The bond between combat vets is that each truly knew the value of someone's life and they did whatever it took to ensure their safety, even to the point of giving your own life to save them. This was something we either had, or didn't have. It didn't make you a bad person, or anything else. There were just situations we were in that dictated how our lives would turn out at any particular point in time. It was something we still keep with us to this day. We took care of each other. All that mattered was survival and making it back home.

Little did we know that in coming home, our war was just beginning, but with a far different and more powerful enemy, and with no chance of winning. It still holds true to this day. We were all a bunch of concerned, scared kids going in and it was completely the opposite coming out. It was a double edged sword, if you will. What we were and what we became was solely dictated by circumstances we had no control over.

We learned each day what it took to live for another day. Life goes on, as they say, but a Vietnam combat vet's life seems to be on hold for the most part. A part of our life was taken away and never given back, ever. The world went on, but we stayed behind to ensure the freedoms most people now days take for granted.

The "stare" ...
For myself, as a vet, I look at The Wall and see it differently than those who were never there. Yes, others did have great loss, as we did, and they were hurt as much (or maybe more) than we were and are; however, a vet looks at The Wall and doesn't just see names etched into the granite for eternity.

A vet sees the faces of real people, some that we knew, lived with, fought with, laughed and cried with. In many cases, we saw them leave this world and all we could do was pick up and move out to the next battle.

We had no time to reflect, or ponder, about what just happened. There was no time to mourn, because if we let our guard down, we might be next. At times, we became like zombies, blocking it all out, but it never went away. We just moved it to a safe place in our hearts for a more appropriate time and place in our lives to grieve for those we lost.

As Vietnam Vets, we make no apologies for anything we were sent to do and we feel no shame. Shame belongs to all of those that hated us when we returned. They had no clue what we went through. At the airports, no one earned the right to judge us, and they will never have that right. We bow to no one. We owe nothing, Our debts were paid the day we set foot in Vietnam. 

For those of us that survived, how we are each day, what we say, how we act and react to things is a direct reflection on us as a group. We have nothing to be ashamed of. We earned our rights every day in country and no one can ever take that away from us.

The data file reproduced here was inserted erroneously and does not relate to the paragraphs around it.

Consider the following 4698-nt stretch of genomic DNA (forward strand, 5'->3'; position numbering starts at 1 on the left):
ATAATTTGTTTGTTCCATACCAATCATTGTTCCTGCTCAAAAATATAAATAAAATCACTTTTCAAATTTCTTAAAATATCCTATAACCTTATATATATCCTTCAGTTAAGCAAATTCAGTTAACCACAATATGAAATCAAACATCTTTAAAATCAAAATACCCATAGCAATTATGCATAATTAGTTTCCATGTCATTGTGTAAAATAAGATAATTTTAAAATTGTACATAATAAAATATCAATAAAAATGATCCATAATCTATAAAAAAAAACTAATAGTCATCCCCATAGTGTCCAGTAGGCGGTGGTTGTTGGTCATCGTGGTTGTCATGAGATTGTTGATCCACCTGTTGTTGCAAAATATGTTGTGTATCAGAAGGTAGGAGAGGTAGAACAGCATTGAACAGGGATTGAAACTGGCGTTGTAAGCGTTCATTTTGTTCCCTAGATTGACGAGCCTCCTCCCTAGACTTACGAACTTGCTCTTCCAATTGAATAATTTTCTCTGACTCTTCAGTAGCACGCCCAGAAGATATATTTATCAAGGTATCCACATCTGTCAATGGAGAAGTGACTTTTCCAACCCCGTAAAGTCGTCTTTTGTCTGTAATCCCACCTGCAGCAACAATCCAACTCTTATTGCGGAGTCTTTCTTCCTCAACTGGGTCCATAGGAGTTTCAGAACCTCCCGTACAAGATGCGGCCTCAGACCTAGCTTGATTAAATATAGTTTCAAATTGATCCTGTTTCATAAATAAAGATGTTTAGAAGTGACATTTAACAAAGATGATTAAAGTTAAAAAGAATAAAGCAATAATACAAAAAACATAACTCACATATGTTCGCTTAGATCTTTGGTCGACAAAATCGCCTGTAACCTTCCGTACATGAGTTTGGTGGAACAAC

To this day, we still take care of and represent each other and the families of lost loved ones. They suffered more than anyone. If we want people to remember us at all, then we must hold our heads up high, be strong inside and out, and let them know we are the American fighting spirit that stands for everyone. Whether they accept it, or not, is their decision, just like the decisions we had to make over there. We all make choices in life and then we learn to live with them, but we have to believe we made the right choices during our time. That is our legacy. We have to hope others will understand some day.

So as we all move on in life, please take a moment and truly try and understand what is inside us as Vieynam vets. Good-bad, right-wrong, it doesn't matter. The bottom line is, we all showed up and no one ever backed down or away, and we never ran and hid. We stood our ground for each other, our families, friends, and knowingly or not, we stood for this great nation and we were willing to lay down our lives for her. NO ONE can, or will, ever take that away from us.

A vet at The Wall
This is still AMERICA. Take care and protect her. She is the only free nation we have. Option "B" is not an option. Dues were paid in the lives and blood of all generations: past, present, and unfortunately the future.

Again I ask the question to all of America, like the one we asked in our war. "Was it worth it?" It's something to think about as our world continues to turn.

If anyone wants to know the price of freedom from our war, it's written on The Wall. Touch it and it touches your hearts forever. It speaks volumes. All you have to do is listen and learn.

For vets, as we see our people up there, we see a finite moment in time, like a photo just taken, of our fallen comrades, a fine detail of everything. Time truly stands still for those of us who survived and are able to see our friends even for a brief moment. For those on The Wall, time has stood still for eternity.

We on the other hand must make a longer journey. Like when we were in country, we saddle up, lock and load, then head off to another point in time and start all over again. Our time with them is also forever frozen in place, and our hearts and minds will be in that same place forever.

As I've said before, "You can leave the Nam, but the Nam will never leave you." What a price we paid just to be here, however brief or long it may be. Each generation has it's own path to take. This one was ours. There were no shortcuts.

Other Articles by Michael Lansford:

Promises Made, Promises Kept
Pilots and POW's
Remembering Comrades
The Last Firebase
Sayings and Poems
A Couple of Stories
The Last Road: A Vietnam Vet's Perspective
Holidays in The Nam
Dear Civilians
FNG Initiation and Humor
Life Prepared Me for Vietnam
Leavings at The Wall
Coming Home
Honoring The Wall
Life in the Jungle
In My Own Words: Part 1
In My Own Words: Part 2
Part 3: The KIA
Hill 937: Part 4

“I am only one, but I am one. I can't do everything, but I can do something. The something I ought to do, I can do, and by the grace of God, I will.” ~Everett Hale

Add your opinion, thought, or comment, about this post. You are also invited to write about anything you want to share. Send it to me in an e-mail and I will be proud to post it for you.

Memoirs From Nam is YOUR blog.

Wednesday, September 10, 2014